Anatomy of a Gadget Fail

A study out on Sunday from the Pew Internet and American Life Project took a look at a computers, Internet access and cell phones to figure out how often such devices failed in the last 12 months and what people do when those failures happen. Unsurprisingly, such failures were pretty common, with 44 percent experiencing some kind of web connection failure, 39 percent experiencing a computer failure and 29 percent experiencing a cell phone issue within the last 12 months.

Surprisingly, reboot was not an option for fixing the problem, although that pretty much solves whatever issue I happen to encounter. So how did people deal with tech breakdowns? Almost 40 percent called customer support, while 28 percent fixed it themselves and 15 percent called on friends or family. Only 2 percent found help online, and 15 percent couldn’t solve the issue. Most people found such failures to be frustrating as they went through the steps to figure out how to fix the issue:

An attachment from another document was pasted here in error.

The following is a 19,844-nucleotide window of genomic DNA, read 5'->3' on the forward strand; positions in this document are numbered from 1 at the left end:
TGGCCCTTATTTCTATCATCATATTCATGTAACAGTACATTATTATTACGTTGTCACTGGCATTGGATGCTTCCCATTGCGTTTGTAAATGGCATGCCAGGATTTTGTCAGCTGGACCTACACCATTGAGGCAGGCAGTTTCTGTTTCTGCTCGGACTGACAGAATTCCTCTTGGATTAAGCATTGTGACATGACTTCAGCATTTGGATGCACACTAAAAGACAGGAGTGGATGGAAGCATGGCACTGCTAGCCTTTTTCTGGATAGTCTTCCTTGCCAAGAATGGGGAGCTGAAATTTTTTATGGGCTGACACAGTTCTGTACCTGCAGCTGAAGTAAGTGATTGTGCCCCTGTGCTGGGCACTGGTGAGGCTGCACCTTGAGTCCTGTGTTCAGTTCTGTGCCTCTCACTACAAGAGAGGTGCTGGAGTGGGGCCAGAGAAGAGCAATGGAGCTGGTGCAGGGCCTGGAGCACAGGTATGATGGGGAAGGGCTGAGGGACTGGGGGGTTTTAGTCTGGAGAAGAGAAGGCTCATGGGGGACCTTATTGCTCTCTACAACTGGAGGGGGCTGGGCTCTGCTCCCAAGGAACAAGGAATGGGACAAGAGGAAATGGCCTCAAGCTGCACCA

• 72 percent felt confident that they were on the right track to solving the problem.
  • 59 percent felt impatient to solve the problem because they had important uses for the broken technology (who are the other 41 percent?!).
  • 48 percent felt discouraged with the amount of effort needed to fix the problem.
  • 40 percent felt confused by the information that they were getting.

If, on top of the high percentage of failures, two out of five people are confused by the information they’re getting as they try to solve service issues, this is a problem for everyone — especially as companies and startups are using these devices and services as platforms to launch revenue-generating services. The more time a device is broken, the less time a consumer is clicking on ads, shopping or downloading applications.

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